The housing market is unsympathetic gashing across levels of society and it’s worse in states like California. Undoubtedly, the San Francisco Bay Area may be the engine of the country’s economy, but the skyrocketing housing prices and other consumer prices are leaving thousands of people homeless. The situation has attracted various concerned parties including the big tech companies who have injected $5 Billion to fuel the campaign for affordable housing in the state, but is it enough?
Apple becomes the latest company to inject $2.5 billion into affordable housing initiatives around the silicon valley. Other companies that have taken a pledge include Google and Facebook each pledging $1 billion each in June and October, respectively and Microsoft kicked in pledging a $500 million check in January last year. Nonetheless, Apple’s commitment and the putative good deed drove somewhat mixed reactions from the public, and weighing in from the campaign trail, Senator Bernie Sanders had this to say;
“Apple is the latest tech industry tax evader that has portrayed its entry into the housing business as an act of philanthropic altruism,” Sanders, who is seeking the Democratic nomination for president, said in a statement. “We cannot rely on corporate tax evaders to solve California’s housing crisis.”
Like it’s, Apple’s housing pledge comes from the sub-market rate loans and the land transfers it expects will turn in a modest profit for the company. But the question I think most people are willing to turn a blind eye on is the fact that the combined $5 billion in land and financing so far pledged by these tech companies will actually be enough to address the core issue of the housing crisis facing the people of California county, and in particular, people living in the West Coast cities.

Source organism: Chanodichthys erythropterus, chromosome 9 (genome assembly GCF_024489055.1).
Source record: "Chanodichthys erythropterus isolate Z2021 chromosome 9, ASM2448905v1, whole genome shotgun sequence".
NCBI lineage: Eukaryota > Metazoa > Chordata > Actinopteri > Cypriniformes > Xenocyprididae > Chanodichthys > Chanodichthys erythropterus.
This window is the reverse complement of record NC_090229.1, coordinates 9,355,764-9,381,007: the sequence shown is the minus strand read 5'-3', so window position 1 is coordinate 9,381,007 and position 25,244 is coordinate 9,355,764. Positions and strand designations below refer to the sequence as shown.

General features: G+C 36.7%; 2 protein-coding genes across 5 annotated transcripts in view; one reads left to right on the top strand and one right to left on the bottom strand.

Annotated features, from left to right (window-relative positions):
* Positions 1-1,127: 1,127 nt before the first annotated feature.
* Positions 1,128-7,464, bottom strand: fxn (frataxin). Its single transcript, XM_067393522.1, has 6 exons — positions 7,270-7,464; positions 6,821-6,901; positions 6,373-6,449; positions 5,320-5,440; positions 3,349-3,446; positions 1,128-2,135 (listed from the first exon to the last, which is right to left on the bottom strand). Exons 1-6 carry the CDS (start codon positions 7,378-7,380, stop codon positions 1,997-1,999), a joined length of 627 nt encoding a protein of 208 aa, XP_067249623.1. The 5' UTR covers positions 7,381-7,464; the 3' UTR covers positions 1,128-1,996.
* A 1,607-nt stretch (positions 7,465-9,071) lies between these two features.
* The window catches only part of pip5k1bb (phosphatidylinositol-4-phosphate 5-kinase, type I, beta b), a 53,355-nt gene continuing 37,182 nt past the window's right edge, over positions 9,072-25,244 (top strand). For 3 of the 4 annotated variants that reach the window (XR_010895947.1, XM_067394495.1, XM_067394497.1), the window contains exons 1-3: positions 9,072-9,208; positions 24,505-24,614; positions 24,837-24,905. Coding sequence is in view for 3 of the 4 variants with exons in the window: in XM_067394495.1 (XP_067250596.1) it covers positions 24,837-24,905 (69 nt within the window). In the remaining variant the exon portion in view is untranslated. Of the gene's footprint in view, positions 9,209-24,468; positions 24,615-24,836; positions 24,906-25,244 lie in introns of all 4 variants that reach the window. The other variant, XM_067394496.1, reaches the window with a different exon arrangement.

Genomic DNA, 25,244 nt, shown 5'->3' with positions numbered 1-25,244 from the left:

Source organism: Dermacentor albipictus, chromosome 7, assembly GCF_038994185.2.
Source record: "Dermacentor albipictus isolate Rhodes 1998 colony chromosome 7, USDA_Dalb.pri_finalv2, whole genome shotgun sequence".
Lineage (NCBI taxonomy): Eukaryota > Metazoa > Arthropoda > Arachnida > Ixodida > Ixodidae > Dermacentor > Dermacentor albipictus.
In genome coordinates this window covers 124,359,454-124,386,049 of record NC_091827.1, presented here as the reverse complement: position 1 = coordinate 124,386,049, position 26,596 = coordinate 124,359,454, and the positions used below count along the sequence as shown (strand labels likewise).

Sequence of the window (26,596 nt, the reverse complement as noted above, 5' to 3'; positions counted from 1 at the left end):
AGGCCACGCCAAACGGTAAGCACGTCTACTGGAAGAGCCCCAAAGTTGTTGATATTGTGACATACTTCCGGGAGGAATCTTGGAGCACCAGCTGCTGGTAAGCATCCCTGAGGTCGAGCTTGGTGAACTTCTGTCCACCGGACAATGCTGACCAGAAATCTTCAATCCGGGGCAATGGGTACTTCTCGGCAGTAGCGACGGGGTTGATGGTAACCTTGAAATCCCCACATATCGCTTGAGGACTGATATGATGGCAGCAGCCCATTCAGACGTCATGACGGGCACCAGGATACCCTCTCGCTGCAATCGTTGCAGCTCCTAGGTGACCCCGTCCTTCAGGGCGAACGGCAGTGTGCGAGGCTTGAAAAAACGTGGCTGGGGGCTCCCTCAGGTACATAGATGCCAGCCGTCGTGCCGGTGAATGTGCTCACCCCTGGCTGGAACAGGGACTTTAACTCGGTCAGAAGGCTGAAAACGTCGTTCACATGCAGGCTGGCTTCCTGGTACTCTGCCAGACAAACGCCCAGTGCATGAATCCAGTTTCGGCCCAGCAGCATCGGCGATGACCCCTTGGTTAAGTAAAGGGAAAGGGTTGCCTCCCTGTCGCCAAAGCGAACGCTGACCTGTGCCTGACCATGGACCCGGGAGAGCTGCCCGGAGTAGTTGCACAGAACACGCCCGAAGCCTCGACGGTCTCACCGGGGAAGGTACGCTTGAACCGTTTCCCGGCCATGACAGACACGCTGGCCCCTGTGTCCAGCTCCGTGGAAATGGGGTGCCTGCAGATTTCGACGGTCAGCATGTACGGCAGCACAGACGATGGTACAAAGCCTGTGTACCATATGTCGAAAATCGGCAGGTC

Even though California boasts of its huge contribution to the country’s GDP, people in the various states are suffering, it gets even worse in Silicon Valley where housing costs are so high that most people end up paying almost half their incomes in rent. The average cost of a house in Silicon Valley is well over $1 million, and the average apartment rent is nearly $3,000 a month.
The move by Apple and other tech companies isn’t avant-garde. Should we applaud it, yes, but it’s not something to marvel upon? Even in a more contemporary period, some actions like providing down payments and assistance programs to low-to-moderate homebuyers have been pursued by universities and a host of health care institutions.
But the fact that these companies are stepping into combat housing crisis in Silicon Valley is so encouraging and I would hope that the government does something, to speed up processes that will bring ease to the already existing tension in the state. Apple’s plan is not solely focused only on its staff, the company is putting $1 billion into an affordable housing investment fund for California and the same amount into a mortgage assistance fund for the first time buyers, which the company is optimistic will help teachers, veterans and service workers.
“The giving back here should be seen as necessary and required,” said Sunia Zaterman of the Council of Large Public Housing Authorities, “because these corporations are benefiting from the workforce, from the transportation systems, health systems, that are already in their communities.”
The company is also dedicating $300 million worth of its land for affordable housing. In addition, the company will donate $150 million to an affordable housing fund with the local nonprofit Housing Trust Silicon Valley and give $50 million to address homelessness.
This announcement comes as Silicon Valley communities put pressure on the tech companies who have notoriously expanded in the Bay Area but doing nothing for the people they displace and who cannot afford the skyrocketing housing prices.
“Before the world knew the name Silicon Valley, and long before we carried technology in our pockets, Apple called this region home, and we feel a profound civic responsibility to ensure it remains a vibrant place where people can live, have a family and contribute to the community,” said Tim Cook, Apple’s CEO. “Affordable housing means stability and dignity, opportunity and pride. When these things fall out of reach for too many, we know the course we are on is unsustainable, and Apple is committed to being part of the solution.”